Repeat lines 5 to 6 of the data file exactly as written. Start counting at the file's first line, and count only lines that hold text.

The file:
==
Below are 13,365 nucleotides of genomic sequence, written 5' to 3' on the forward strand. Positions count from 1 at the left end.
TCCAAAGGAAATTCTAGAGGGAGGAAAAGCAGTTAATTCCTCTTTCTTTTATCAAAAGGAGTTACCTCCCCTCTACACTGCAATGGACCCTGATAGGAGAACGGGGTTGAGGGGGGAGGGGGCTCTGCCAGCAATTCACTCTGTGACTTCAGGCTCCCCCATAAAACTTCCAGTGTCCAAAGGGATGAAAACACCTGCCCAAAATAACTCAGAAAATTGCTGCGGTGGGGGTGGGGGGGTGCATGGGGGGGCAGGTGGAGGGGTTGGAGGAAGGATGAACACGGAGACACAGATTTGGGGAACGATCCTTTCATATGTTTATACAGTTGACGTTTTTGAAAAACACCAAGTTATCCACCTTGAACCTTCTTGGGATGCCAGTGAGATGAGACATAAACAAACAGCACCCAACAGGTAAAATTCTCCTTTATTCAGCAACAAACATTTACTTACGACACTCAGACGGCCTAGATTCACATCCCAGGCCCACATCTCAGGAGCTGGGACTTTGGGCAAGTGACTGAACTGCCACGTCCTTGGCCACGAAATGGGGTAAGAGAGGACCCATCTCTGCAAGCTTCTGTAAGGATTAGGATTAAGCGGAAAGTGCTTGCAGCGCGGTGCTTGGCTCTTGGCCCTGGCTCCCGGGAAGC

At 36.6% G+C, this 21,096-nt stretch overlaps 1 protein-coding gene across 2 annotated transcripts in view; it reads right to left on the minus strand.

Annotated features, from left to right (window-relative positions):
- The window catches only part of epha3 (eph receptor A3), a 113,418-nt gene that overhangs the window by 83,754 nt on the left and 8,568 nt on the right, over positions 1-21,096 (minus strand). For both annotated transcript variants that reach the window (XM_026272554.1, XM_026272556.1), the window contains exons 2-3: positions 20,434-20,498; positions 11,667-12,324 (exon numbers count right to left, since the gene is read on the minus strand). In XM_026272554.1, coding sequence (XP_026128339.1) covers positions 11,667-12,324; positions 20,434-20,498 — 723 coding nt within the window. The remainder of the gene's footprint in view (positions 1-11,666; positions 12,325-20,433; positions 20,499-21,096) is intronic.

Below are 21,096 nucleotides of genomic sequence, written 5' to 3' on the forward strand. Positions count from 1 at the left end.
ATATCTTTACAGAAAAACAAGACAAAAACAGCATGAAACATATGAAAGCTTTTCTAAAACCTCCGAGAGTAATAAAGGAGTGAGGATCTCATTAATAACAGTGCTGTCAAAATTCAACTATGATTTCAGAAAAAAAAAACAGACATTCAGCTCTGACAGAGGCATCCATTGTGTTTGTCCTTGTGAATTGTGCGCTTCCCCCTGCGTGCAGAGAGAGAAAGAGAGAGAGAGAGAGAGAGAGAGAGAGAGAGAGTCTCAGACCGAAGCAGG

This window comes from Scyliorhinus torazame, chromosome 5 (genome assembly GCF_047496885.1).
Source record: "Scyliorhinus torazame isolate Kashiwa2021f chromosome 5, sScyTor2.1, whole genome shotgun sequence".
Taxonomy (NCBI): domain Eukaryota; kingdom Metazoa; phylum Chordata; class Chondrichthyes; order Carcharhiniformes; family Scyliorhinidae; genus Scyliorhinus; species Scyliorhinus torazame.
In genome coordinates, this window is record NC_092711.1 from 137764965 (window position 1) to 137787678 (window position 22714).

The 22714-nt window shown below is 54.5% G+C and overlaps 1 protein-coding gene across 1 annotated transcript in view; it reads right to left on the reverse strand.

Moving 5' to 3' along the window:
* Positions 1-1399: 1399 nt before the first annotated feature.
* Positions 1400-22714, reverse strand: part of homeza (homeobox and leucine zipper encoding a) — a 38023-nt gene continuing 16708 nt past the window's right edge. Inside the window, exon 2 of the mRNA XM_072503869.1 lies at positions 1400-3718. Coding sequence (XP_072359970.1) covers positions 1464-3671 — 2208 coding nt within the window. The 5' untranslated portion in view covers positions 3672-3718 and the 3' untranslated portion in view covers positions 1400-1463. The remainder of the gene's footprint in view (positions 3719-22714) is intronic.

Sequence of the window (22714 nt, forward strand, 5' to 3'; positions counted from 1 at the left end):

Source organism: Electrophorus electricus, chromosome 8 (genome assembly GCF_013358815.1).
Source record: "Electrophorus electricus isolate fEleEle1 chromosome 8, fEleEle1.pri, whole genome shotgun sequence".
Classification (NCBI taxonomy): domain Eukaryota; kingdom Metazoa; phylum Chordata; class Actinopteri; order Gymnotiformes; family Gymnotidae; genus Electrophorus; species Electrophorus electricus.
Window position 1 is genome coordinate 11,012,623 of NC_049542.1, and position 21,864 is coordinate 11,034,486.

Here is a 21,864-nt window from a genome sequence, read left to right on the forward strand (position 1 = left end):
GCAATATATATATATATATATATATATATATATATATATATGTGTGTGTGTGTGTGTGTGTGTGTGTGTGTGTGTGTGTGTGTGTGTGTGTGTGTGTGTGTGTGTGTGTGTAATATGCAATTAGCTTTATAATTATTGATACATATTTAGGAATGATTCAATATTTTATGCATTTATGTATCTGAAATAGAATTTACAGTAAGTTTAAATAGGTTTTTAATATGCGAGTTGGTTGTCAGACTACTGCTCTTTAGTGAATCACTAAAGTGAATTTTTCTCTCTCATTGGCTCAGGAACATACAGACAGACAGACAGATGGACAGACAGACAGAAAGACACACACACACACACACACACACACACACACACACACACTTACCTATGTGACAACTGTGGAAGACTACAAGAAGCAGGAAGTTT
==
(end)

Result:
- The window catches only part of epha3 (eph receptor A3), a 113,418-nt gene that overhangs the window by 83,754 nt on the left and 8,568 nt on the right, over positions 1-21,096 (minus strand). For both annotated transcript variants that reach the window (XM_026272554.1, XM_026272556.1), the window contains exons 2-3: positions 20,434-20,498; positions 11,667-12,324 (exon numbers count right to left, since the gene is read on the minus strand). In XM_026272554.1, coding sequence (XP_026128339.1) covers positions 11,667-12,324; positions 20,434-20,498 — 723 coding nt within the window. The remainder of the gene's footprint in view (positions 1-11,666; positions 12,325-20,433; positions 20,499-21,096) is intronic.

Below are 21,096 nucleotides of genomic sequence, written 5' to 3' on the forward strand. Positions count from 1 at the left end.